“No one was interested in my stuff at all. What actually got me going as far as a writing career was concerned—I’d never had any success ever and finally I met a really good buddy of mine, his named Scotty Spiegel —he wrote Evil Dead 2. He’d just sold a big script. It was a big deal. He was involved in low budget horror films and stuff, so all his friends started calling up say, hey, would you do a re-write on my stuff? And he was like, well I can’t, I’m busy. But I have a friend of mine named Quentin maybe you should give him a call. So then all the sudden I was getting paid like $4,000 to do a little dialogue polish on somebody’s thing, and I got paid $6,000, and then I got paid $10,000 to do something. Well F—! I’d gotten paid $10,000 a year working for minimum wage. So for the first time I was actually making a living as a writer. It was unfathomable to me. I can tell you, from going from even that low amount of money, to actually directing a movie—which happened in about a year later, well that was kind of  a big leap—but there was no leap bigger than working at a video store and actually being able to exist from writing. That was the hugest leap. That was the Evel Knievel Snake River Canyon leap. Everything else was small by comparison to that leap. When I actually didn’t have to do a day job again that was a big deal.”
Writer/director Quentin Tarantino
The Q&A with Jeff Goldsmith

Of course, buried in that answer is Tarantino was writing stuff that was solid enough that made a produced and working screenwriter recommend him to others. Talent mixed with the The 99% Focus Rule.

Related posts:
The Secret to Being a Successful Screenwriter—John Logan
How to Become a Successful Screenwriter —Michael Arndt
Once Upon a Time …. in Hollywood— in 1987 (How Robert Townsend’s ‘Hollywood Shuffle’ Inspired Quentin Tarantino)

Scott W. Smith

Read Full Post »

“Convincingly creepy while also slightly thought-provoking, it warns about deceiving facades, because what hides underneath masks is possibly much worse.”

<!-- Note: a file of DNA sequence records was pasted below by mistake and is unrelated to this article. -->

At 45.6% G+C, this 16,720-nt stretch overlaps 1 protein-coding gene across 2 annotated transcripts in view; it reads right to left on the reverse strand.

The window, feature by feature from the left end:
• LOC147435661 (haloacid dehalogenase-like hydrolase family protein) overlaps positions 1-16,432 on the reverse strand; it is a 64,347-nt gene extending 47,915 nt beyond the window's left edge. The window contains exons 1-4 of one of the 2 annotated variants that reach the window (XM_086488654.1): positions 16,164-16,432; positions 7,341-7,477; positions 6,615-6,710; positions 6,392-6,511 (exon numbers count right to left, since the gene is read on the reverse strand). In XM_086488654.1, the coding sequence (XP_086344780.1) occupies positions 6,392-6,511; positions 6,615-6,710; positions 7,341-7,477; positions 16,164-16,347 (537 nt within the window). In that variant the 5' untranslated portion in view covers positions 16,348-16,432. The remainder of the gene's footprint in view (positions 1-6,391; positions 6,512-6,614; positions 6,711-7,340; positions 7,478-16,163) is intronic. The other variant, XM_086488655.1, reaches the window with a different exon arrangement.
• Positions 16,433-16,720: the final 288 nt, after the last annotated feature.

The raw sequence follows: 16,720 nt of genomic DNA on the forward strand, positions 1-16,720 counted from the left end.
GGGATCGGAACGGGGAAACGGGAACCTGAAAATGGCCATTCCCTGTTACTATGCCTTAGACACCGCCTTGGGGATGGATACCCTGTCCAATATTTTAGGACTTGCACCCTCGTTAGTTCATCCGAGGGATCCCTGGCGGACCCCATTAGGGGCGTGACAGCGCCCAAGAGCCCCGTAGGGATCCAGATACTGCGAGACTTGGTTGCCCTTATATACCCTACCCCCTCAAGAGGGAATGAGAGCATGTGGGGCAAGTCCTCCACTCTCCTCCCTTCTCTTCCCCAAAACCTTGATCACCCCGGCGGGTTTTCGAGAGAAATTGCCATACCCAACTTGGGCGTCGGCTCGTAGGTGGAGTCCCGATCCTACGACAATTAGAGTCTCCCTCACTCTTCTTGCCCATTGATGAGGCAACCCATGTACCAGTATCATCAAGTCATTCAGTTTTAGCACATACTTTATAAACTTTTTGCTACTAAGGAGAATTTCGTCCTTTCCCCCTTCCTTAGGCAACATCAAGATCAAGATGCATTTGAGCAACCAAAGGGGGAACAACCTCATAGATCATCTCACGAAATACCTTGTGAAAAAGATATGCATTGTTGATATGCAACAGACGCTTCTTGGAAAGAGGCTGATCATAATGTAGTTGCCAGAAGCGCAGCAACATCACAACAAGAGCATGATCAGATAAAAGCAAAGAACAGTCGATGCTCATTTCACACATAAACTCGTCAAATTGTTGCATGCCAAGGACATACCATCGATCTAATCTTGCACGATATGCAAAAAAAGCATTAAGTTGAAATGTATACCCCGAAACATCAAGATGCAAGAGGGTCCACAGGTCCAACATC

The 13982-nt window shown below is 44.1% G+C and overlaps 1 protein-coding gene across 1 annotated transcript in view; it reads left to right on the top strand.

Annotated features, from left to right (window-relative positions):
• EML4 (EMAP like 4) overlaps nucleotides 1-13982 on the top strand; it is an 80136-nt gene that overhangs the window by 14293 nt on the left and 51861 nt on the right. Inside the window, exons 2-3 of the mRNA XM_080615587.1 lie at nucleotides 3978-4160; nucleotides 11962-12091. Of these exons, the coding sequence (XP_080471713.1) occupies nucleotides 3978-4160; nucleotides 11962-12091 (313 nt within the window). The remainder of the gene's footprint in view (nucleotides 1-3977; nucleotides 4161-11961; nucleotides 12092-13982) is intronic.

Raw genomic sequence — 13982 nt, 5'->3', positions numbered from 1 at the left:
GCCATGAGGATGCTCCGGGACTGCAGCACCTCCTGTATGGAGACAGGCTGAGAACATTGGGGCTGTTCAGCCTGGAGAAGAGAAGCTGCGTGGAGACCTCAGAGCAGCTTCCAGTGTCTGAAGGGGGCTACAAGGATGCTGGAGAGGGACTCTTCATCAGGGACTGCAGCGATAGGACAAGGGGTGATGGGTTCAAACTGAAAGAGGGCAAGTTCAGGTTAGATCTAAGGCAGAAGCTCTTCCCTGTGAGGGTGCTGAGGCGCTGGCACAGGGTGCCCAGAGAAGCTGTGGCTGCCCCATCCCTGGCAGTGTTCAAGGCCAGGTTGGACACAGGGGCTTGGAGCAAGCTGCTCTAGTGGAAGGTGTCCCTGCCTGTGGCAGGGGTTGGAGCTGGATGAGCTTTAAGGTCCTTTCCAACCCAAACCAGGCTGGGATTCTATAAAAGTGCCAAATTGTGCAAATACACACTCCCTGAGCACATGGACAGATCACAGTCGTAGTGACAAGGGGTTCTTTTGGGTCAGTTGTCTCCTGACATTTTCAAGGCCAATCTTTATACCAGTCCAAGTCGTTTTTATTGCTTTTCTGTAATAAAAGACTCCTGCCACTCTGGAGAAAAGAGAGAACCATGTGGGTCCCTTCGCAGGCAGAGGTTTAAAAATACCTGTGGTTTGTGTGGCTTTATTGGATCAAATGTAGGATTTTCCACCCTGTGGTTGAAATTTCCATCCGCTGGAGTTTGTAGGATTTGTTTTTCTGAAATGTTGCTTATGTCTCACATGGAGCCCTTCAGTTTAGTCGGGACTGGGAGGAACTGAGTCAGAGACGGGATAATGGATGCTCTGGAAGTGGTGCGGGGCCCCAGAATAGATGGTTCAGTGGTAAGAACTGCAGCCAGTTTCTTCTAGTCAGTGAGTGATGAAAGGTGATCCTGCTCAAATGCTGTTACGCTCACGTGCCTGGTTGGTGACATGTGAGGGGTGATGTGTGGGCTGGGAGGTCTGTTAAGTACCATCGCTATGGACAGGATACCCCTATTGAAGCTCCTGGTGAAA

Carlos Aguilar review of HAUNT
Los Angeles Times 

Filmmakers Scott Beck & Bryan Woods were working on the screenplay for their new movie Haunt at the same time they were working on the script for A Quiet Place. Last year A Quiet Place found a worldwide audience and made $340 million at the box office. Yesterday Haunt opened in select theaters with a wider release next week.

It’s not playing in Orlando yet, so I’ll round out my extended run of posts on Quentin Tarantino’s Once Upon a Time … in Hollywood in the next few days. Then I’ll turn my attention toward Beck and Woods’ recent film.

But if you happen to be in Davenport, Iowa tonight Beck and Woods will be returning to their hometown Quad Cities area for a screenwriting at the Putnam followed by a Q&A session. Next week Haunt opens in Iowa City where Beck and Woods went to college and they’ll also be on hand for a Q&A there as well— September 21 at FilmScene as part of the theater’s grand opening of their Chauncey location.

“To come back to meet some of the founders of FilmScene who just have a love for film as much as people in California is incredible. We couldn’t be more excited to come back to Iowa.”
Bryan Woods
Isaac Hamlet, Iowa City Press-Citizen

The next project for Beck and Woods is adapting Stephen King’s short story The Boogeyman. They’re not doing too bad for a couple of guys who started out screenwriting from Iowa.

Congrats both of them. May they be a major inspiration to you—especially to those of you working on screenplays and making movies outside of Los Angeles.

P.S. Haunt is also currently available On Demand and digitally. 

Related posts:

A 20 Year Journey to ‘A Quiet Place’
Writing an Unorthodox Script (‘A Quiet Place’)
Scott Beck and Bryan Woods on Theme
‘A Quiet Place’ Meets ‘Screenwriting from Iowa’

Scott W. Smith

Read Full Post »

Older Posts »

%d bloggers like this: